Home IDPS/REFUGEES Returnee children in Mogadishu working to support families

Returnee children in Mogadishu working to support families

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(ERGO) – Hawo Ibrahim Ahmed, 14, has been working as a housemaid in Mogadishu since her family returned from the refugee camps in Dadaab camp in north-easternKenya three months ago.

Hawo does not mind the work, as she is treated well, but she does miss school especially as she had been ambitious in her education.

“I thought we would live a life better than in the camps and get free education and other support when we returned home,” said Hawo, whose family lives in an IDP camp in Weydow village on the outskirts of Mogadishu.

“I was very disappointed that my education was interrupted. I was in class eight in primary school in Dadaab,” she said. “But this is a very good family and they even let me visit my family sometimes.”

Hawo cooks and cleans for the family and lives in. She said it was her own decision to get a job to help her mother, a widow, support the other five siblings. Hawo earns $30 a month, while her mother makes $3 a day only when she gets work washing clothes.

Ma’ey Mohamed Barre, Haow’s mother, told Radio Ergo they have no family in Mogadishu so joined the IDP camp hoping to receive the support they were promised, including free education for their children for six months, when they returned from Dadaab.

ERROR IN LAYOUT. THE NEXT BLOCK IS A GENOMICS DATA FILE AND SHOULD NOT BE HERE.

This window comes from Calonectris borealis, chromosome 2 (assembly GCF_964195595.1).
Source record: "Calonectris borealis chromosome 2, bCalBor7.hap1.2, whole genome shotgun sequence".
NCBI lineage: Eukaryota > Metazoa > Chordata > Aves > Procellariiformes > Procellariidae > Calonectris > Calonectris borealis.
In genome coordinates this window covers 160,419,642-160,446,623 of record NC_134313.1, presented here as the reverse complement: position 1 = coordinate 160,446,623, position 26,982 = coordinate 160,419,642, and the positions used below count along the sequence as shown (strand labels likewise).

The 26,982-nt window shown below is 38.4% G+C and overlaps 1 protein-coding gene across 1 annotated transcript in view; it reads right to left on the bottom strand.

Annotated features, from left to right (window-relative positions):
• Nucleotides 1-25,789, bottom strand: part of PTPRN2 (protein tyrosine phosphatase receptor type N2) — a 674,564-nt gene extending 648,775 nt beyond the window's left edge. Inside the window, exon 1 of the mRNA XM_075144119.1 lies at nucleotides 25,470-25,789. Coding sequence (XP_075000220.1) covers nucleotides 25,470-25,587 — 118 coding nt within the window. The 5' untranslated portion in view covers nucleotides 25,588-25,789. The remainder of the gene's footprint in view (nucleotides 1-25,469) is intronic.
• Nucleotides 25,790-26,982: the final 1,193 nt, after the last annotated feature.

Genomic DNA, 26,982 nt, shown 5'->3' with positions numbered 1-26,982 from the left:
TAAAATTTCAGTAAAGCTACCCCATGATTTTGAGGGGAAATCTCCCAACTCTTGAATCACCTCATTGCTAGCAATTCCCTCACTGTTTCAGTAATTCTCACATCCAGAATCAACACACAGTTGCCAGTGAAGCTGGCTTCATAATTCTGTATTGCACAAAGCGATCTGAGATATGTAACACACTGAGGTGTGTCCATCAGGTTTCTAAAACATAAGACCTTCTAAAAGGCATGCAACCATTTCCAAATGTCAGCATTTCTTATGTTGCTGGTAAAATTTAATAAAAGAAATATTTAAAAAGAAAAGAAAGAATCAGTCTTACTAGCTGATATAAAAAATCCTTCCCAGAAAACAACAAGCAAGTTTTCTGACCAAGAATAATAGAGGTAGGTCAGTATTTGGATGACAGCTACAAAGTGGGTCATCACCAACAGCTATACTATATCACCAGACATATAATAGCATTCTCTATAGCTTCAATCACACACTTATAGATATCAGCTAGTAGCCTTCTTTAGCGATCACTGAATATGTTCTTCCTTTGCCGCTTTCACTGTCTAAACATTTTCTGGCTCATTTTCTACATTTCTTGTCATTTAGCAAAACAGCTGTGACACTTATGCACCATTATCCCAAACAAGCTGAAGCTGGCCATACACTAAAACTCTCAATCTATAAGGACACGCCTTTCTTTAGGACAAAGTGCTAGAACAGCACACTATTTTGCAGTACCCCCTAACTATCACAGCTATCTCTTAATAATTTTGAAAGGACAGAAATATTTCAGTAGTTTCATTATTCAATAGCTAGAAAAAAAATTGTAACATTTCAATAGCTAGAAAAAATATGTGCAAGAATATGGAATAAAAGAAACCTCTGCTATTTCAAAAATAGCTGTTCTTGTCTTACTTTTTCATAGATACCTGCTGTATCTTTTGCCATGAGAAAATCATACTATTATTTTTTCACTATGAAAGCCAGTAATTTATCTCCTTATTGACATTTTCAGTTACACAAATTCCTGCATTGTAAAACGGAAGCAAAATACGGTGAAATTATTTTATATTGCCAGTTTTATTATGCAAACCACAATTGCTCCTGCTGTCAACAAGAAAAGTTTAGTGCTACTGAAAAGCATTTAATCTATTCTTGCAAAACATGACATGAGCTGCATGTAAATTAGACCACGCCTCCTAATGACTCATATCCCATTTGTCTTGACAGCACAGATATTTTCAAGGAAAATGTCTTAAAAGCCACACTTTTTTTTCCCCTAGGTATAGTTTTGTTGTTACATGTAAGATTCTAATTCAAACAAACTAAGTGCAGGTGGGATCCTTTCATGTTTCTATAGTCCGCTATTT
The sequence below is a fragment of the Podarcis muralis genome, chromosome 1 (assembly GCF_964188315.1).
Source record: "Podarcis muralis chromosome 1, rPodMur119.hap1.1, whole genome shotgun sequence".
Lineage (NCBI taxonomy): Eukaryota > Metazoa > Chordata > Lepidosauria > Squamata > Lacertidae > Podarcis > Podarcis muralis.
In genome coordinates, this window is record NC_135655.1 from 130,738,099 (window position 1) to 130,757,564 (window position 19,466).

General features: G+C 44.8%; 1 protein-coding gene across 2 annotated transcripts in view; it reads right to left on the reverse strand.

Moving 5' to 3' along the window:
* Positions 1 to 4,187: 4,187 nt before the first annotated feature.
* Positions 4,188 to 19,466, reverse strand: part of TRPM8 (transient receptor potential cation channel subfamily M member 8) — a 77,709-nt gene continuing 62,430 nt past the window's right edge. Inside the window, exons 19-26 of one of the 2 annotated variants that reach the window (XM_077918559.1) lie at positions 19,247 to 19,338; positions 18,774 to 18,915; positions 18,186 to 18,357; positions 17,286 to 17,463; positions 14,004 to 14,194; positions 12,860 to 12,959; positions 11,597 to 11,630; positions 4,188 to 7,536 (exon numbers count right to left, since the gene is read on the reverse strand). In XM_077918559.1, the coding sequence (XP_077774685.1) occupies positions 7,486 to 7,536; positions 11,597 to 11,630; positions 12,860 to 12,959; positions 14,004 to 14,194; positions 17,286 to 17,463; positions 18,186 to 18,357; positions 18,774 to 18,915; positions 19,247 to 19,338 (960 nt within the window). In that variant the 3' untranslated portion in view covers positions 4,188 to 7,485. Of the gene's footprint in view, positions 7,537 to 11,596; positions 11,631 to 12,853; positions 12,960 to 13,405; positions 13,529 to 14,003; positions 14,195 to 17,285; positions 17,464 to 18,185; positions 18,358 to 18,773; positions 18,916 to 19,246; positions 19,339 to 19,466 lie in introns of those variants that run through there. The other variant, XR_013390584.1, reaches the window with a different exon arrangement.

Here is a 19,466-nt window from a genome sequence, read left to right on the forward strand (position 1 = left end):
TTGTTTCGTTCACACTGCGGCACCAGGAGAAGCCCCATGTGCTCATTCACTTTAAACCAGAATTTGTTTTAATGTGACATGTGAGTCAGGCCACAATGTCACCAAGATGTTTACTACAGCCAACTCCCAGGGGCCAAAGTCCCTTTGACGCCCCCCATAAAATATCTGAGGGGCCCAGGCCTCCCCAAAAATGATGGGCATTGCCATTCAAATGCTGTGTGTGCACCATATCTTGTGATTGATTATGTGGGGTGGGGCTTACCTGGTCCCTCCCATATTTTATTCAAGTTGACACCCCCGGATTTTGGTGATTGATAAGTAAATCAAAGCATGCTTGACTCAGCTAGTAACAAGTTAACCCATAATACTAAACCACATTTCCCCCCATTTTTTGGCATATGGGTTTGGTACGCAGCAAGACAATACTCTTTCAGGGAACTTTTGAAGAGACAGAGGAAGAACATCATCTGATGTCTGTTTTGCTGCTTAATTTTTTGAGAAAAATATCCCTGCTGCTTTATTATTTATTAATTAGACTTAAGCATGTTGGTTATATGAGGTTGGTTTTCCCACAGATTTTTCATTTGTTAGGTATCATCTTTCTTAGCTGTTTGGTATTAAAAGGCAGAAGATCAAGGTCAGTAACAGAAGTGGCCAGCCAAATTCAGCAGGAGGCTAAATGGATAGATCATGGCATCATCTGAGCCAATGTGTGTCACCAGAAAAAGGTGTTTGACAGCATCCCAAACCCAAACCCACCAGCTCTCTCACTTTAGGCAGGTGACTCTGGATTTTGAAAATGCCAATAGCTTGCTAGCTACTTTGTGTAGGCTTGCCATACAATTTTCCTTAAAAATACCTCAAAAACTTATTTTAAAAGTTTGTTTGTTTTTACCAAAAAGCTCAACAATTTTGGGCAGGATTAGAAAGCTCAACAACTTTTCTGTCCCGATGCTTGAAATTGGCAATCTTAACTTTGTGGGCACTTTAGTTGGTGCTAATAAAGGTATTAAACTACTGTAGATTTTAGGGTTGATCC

However, she said they had received only one amount of food assistance two days after they returned to Mogadishu under the voluntary repatriation programme in September.

“We received two sacks of flour, a bag of porridge and a three litres of oil from the UNHCR office in Mogadishu,” Ma’ey said.

The family is not in any position to take advantage of the free schooling opportunities that exist in parts of the city due to their economic status. They also depend on Hawo’s earnings for basic necessitie.

Abdiwahid Ibrahim Abdirahman, a member of a committee formed by Dadaab returnees, told Radio Ergo that 470 families from Dadaab had joined three IDP camps on the outskirts of the capital since the beginning of the year. He said the committee surveyed once every two weeks to monitor the number of newcomers.

The committee knew of 45 returnee children working in various jobs such as shoe shiners and groundnut hawkers.

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